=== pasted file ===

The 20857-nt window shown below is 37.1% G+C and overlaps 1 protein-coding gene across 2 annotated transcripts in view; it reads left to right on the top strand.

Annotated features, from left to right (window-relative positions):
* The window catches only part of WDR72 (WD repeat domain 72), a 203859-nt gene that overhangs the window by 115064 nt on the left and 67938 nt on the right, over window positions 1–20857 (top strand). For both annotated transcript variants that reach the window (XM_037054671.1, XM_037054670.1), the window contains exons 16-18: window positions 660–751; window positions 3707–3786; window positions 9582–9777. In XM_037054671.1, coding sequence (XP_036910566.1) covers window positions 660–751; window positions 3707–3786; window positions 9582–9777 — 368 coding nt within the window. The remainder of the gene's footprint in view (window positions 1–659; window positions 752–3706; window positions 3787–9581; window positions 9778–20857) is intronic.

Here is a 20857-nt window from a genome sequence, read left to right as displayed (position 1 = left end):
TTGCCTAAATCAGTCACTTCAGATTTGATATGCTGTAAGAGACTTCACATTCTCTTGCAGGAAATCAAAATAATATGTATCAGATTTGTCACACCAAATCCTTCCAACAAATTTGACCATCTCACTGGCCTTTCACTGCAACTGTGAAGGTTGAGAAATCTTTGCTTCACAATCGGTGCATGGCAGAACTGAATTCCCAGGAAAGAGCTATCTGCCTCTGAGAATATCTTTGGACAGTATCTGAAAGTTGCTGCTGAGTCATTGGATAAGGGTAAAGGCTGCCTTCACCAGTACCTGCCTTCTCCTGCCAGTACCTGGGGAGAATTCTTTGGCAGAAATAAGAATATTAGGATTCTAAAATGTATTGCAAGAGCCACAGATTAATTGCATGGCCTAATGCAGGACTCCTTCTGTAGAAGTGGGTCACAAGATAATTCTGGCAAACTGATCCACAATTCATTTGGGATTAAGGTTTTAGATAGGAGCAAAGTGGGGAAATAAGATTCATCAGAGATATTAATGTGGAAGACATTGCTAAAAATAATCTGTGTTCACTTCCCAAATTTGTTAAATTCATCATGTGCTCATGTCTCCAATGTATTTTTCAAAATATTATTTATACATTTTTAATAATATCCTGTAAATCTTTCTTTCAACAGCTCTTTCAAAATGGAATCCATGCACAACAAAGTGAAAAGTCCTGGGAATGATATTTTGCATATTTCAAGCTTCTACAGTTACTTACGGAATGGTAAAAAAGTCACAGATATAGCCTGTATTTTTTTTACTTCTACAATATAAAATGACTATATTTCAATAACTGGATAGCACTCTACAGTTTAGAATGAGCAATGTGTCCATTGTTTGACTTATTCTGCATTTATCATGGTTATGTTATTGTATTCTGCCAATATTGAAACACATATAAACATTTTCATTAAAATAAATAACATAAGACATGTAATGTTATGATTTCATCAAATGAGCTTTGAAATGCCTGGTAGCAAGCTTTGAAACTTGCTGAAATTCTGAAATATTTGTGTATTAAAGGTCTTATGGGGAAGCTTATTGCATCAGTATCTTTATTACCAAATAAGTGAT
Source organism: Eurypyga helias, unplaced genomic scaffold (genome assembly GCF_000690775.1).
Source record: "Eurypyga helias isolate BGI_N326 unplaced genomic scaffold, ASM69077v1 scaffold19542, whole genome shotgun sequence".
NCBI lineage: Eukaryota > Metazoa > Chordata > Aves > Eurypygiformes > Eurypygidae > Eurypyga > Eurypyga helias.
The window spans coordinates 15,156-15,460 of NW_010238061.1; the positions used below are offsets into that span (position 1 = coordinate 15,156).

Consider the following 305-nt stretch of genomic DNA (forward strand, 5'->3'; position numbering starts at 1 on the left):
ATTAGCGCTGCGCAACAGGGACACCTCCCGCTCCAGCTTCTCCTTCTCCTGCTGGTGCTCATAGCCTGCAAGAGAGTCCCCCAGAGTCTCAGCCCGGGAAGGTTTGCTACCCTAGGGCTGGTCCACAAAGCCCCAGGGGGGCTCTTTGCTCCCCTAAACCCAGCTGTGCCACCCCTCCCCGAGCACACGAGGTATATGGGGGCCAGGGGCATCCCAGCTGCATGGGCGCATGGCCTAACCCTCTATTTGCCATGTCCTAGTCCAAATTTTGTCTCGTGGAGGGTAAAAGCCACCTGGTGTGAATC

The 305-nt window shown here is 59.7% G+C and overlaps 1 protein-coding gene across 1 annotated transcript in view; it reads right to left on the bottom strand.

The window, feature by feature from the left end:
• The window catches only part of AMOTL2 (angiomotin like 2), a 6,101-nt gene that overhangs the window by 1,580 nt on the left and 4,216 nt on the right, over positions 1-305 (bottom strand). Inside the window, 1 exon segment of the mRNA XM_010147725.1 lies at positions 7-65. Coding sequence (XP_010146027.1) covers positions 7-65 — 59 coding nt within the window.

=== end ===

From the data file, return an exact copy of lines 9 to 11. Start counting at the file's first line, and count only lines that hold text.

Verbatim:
The window spans coordinates 15,156-15,460 of NW_010238061.1; the positions used below are offsets into that span (position 1 = coordinate 15,156).

Consider the following 305-nt stretch of genomic DNA (forward strand, 5'->3'; position numbering starts at 1 on the left):
ATTAGCGCTGCGCAACAGGGACACCTCCCGCTCCAGCTTCTCCTTCTCCTGCTGGTGCTCATAGCCTGCAAGAGAGTCCCCCAGAGTCTCAGCCCGGGAAGGTTTGCTACCCTAGGGCTGGTCCACAAAGCCCCAGGGGGGCTCTTTGCTCCCCTAAACCCAGCTGTGCCACCCCTCCCCGAGCACACGAGGTATATGGGGGCCAGGGGCATCCCAGCTGCATGGGCGCATGGCCTAACCCTCTATTTGCCATGTCCTAGTCCAAATTTTGTCTCGTGGAGGGTAAAAGCCACCTGGTGTGAATC